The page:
Monday, September 26, 2016

Still Pedaling Into Red Rock Canyon At 80

So, on my last walk in Vegas this morning, when I breathed in the cool, crisp dry air in Summerlin, he came chugging up Charleston Boulevard on his Schwinn bike, dressed in a gray sweatshirt and wearing gardening gloves with the finger tip cut off as his bicycle gloves.

It was 80-year-old John Taube, a former Teamster truck driver initiated by Jimmy Hoffa in 1956 who I used to see every morning biking his big heavy two-wheel rig from Charleston Blvd. into Red Rock Canyon on State Road 159. I used to be racing down the canyon hill on my road bike back into Summerlin when I would always see John slowly cranking up the grade.

"If you don't stay moving, you die," John told me this morning around 7:30 am as we stopped to catch up.

When I worked at the Las Vegas Review-Journal and lived here, I gave the story of John and how he rides his bike very day 17 miles to View features writer Jan Hogan, who penned this story last year.

John pedals that hefty bike each morning from his home off Town Center, and then heads over to a nearby casino to relax after 3 pm when things are quiet.

I thought to myself, what a nice way to say good-bye to Summerlin and head back to Florida.

Sunday, September 25, 2016

Bye Vegas, I Miss You Already

It's my last night in Las Vegas and my last bike ride is in the books.

The mixed emotions of happiness over seeing so many close friends and biking some great routes blended with the sadness of leaving such a vibrant place are washing over as I pack my bags for a flight back to Orlando and my home in Vero Beach.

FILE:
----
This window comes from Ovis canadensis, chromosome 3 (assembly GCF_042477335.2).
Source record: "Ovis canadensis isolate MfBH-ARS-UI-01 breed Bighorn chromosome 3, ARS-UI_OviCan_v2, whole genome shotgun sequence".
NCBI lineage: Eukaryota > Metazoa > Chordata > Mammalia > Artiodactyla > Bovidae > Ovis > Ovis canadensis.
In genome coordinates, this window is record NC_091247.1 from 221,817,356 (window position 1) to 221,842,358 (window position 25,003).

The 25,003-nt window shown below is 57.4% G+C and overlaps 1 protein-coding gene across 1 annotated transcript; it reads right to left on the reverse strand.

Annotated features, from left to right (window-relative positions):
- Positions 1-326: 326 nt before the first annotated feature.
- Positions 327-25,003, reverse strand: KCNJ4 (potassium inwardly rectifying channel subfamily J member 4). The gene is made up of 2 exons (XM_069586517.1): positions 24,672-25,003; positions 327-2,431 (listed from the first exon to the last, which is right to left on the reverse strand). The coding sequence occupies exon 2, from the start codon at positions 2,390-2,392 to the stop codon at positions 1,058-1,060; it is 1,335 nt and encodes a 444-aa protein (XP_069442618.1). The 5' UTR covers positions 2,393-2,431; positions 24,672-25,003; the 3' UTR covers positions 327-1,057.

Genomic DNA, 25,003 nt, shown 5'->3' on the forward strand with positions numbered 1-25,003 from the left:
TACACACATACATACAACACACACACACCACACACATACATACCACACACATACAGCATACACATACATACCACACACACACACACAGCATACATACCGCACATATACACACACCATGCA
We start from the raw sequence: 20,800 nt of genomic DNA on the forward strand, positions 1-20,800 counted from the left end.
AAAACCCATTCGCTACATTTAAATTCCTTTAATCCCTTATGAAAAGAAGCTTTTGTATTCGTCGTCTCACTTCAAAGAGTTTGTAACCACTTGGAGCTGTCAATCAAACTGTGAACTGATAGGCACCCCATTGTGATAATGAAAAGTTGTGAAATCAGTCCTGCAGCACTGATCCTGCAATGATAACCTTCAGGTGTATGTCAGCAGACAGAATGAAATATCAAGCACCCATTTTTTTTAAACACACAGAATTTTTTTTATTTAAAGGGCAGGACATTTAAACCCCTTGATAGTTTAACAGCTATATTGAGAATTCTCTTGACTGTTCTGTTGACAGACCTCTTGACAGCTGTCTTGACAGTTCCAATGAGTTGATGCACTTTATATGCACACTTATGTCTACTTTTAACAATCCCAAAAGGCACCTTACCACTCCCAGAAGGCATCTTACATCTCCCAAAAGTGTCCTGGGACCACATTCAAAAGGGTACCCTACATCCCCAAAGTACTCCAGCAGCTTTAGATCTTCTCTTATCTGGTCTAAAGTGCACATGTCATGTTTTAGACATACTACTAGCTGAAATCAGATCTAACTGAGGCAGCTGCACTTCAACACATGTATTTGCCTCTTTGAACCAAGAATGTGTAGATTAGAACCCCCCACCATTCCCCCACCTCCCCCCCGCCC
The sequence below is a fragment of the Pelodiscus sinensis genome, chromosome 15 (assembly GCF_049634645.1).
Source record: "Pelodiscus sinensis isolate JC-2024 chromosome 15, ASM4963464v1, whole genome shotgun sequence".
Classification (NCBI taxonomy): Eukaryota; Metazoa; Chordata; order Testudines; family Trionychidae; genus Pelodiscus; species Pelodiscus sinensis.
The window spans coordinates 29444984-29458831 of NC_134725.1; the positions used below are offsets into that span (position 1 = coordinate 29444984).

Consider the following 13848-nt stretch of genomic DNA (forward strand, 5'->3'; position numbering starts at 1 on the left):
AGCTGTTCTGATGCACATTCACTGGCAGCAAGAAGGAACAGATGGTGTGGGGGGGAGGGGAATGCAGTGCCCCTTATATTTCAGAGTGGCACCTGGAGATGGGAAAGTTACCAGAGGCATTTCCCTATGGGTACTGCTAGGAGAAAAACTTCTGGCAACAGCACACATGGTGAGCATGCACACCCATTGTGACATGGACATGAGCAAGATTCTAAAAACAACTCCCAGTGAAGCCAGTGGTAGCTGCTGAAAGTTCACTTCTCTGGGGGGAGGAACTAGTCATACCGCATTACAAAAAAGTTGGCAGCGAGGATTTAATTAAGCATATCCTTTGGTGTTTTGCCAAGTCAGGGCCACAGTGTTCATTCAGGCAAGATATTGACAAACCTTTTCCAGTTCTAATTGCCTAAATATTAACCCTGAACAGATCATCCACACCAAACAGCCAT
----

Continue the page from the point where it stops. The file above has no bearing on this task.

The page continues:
When you say you miss a place, you're really saying you miss the people who bring a smile to your face in that place.

And there's the natural terrain that fills your heart with awe like the Red Rock Canyon around the corner where I used to live and stayed this week.


Of course, Interbike was the main even during the week and the reunion of the bike tribes from around the country is always a wonderful time, including the chance to see bike friends from the Tampa Bay area like David Luppino and Tom Jessup and Steve Toll.

I had the chance to catch up with amazing friends, like the animal doctor-bicycling tourist-man of letters Scott who completed his 1,000th Red Rock Scenic Loop on a bike ride.

Then there's Anthony, another bicycle pal who owns Broadway Pizzeria on Rancho near Charleston and is a strong cyclist too.

Scott and Anthony are just two members of our goofy Pedaling Yentas group. We gab our way up the steep-hilled Red Rock Scenic Loop.

And how about my Las Vegas Academy teacher friend and fellow dark beer connoisseur Liz, who is hanging out with her mom Tizzy at Liz's (and her dad's) new house in central Vegas.


The bicycle week of Interbike was a blast, starting with two days of outdoor demo action at the toasty and dusty environs of Bootleg Canyon park in Boulder City before the week moves to the Mandalay Bay Convention Center for the last three days of the week.

And I got a chance to see the new arena I wrote so much about when I was a reporter at the Las Vegas Review-Journal.